1. Enjoying your blog–even as a non-millennial and two-time parent. You were able to get a less-expensive, non-contract deal for your dumb phone, I imagine? I’ll switch back to dumb phones again (I’ve gone smart phone, to D.P. and eventually back to S.P. again over 10+ years), but one thing I’ll miss is being able to take quick pics of my kids when they do something silly. But then, I won’t miss having to deal with too many pics either. Just a thought. -zero-waste mom

    Like

    • Thank you, Kelley!

      I haven’t actually changed my plan because I’m still part of my father’s family plan and he forgets to look into that sort of thing – it also might wind up being more expensive to take me off the bundle everyone else is part of. However, going data-free for a single payer is obviously a cheaper option, and there are alternative carriers who charge practically nothing for a simple talk-and-text plan if you have a compatible phone, like FreedomPop.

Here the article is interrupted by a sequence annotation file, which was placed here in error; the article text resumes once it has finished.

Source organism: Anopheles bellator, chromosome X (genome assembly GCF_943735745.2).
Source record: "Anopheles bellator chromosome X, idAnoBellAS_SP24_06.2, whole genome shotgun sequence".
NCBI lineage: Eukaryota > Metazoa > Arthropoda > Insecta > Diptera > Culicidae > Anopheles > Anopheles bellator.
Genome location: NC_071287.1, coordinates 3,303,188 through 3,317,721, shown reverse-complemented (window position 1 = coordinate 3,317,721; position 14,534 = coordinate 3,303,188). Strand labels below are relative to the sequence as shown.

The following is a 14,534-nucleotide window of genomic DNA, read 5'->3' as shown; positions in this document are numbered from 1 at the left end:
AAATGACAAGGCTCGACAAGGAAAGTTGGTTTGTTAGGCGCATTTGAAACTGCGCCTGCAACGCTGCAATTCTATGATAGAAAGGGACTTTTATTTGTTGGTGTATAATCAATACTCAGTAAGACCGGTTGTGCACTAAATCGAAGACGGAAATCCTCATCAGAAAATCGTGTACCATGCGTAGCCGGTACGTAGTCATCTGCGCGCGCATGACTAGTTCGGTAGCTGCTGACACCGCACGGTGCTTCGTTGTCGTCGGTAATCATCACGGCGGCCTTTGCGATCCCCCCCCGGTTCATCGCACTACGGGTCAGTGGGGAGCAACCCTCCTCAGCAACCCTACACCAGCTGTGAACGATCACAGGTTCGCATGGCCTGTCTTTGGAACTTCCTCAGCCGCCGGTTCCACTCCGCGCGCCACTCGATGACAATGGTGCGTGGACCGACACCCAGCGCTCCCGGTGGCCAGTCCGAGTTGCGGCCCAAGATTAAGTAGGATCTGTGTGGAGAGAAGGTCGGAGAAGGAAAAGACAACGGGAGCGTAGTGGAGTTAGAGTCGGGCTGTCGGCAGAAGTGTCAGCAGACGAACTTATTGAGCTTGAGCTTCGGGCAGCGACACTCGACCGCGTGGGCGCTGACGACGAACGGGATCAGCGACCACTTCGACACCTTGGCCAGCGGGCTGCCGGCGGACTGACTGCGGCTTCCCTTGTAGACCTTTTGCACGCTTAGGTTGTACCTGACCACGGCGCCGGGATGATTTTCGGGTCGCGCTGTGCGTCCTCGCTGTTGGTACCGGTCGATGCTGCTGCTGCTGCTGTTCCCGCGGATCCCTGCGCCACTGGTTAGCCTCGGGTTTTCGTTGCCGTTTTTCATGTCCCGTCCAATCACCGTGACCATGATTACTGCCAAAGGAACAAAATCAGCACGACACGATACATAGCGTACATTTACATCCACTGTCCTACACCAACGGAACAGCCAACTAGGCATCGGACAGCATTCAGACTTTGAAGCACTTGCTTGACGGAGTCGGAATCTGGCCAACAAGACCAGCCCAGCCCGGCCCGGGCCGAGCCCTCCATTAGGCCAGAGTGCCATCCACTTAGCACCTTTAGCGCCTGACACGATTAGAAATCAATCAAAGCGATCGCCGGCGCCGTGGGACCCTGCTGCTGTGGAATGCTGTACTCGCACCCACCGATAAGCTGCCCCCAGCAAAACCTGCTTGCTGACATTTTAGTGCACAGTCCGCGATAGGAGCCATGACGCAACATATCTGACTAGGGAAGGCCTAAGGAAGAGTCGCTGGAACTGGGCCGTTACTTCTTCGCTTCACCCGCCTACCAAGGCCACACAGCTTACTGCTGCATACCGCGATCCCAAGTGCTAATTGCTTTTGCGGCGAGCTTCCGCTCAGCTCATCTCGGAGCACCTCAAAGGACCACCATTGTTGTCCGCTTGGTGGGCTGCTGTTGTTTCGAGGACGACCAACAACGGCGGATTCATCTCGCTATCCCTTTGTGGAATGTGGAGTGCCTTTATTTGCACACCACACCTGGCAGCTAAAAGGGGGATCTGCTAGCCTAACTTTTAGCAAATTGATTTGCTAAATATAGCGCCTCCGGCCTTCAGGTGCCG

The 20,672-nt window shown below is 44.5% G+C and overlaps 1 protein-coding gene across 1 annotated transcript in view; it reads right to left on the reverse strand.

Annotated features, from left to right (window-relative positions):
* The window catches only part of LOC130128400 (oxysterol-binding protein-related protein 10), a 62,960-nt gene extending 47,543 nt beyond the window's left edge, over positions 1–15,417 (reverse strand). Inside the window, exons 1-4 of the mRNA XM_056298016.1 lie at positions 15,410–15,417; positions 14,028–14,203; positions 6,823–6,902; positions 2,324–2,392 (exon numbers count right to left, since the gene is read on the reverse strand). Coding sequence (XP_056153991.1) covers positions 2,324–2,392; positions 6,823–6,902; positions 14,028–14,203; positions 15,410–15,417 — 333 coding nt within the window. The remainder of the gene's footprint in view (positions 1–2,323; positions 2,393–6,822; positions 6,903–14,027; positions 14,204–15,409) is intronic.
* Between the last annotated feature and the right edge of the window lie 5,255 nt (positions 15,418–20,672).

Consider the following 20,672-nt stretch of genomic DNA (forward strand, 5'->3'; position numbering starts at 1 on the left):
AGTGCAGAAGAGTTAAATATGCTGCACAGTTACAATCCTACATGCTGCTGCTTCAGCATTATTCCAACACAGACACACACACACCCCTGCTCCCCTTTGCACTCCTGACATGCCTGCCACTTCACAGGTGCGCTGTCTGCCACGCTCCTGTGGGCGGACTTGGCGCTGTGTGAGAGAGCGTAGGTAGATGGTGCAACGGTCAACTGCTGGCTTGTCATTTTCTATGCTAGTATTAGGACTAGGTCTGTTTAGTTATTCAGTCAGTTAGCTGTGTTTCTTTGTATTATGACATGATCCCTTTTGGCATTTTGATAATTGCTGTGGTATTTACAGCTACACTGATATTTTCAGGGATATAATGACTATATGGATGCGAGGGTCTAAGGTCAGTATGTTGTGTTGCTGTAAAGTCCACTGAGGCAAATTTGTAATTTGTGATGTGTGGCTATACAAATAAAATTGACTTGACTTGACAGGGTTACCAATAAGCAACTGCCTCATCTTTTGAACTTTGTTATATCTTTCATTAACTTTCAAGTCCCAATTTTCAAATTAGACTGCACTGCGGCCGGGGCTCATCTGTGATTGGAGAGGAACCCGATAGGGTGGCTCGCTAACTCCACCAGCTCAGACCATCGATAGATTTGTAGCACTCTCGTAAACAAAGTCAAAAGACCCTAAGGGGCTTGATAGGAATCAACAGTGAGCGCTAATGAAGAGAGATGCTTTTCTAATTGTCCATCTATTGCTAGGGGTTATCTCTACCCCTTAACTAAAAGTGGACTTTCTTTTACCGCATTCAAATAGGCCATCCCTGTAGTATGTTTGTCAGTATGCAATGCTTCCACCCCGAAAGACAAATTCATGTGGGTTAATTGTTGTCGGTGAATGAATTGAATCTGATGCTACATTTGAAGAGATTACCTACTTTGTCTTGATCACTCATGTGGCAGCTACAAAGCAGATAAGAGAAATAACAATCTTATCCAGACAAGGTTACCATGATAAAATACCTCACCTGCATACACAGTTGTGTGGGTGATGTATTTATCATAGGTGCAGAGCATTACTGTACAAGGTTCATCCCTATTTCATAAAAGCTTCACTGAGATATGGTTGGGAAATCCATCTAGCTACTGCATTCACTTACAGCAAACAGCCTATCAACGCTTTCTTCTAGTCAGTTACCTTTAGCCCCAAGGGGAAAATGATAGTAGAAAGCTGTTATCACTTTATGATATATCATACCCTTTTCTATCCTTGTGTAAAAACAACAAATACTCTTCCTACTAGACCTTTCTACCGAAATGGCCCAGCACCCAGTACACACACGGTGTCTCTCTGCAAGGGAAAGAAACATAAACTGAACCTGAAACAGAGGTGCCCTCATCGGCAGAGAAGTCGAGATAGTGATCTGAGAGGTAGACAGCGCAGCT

As for pictures, I totally understand. I plan on getting a small point-and-shoot, actually, for just that purpose. Another device doesn’t seem very zero-waste at first, but not having so much functionality in a single device avoids the problems inherent in having a computer in your pocket! Namely, the individual devices themselves are much more durable, easier to fix if something goes wrong, and it encourages mindfulness: every time you bring a device with you, a choice is made about what you plan to do and what your priorities will be. If I choose to bring my camera, I’m making the conscious decision to take pictures, and take good ones. If I leave it at home, then I’ve decided that there are other things I’d rather do for that outing. You follow?

      Like

Comments are closed.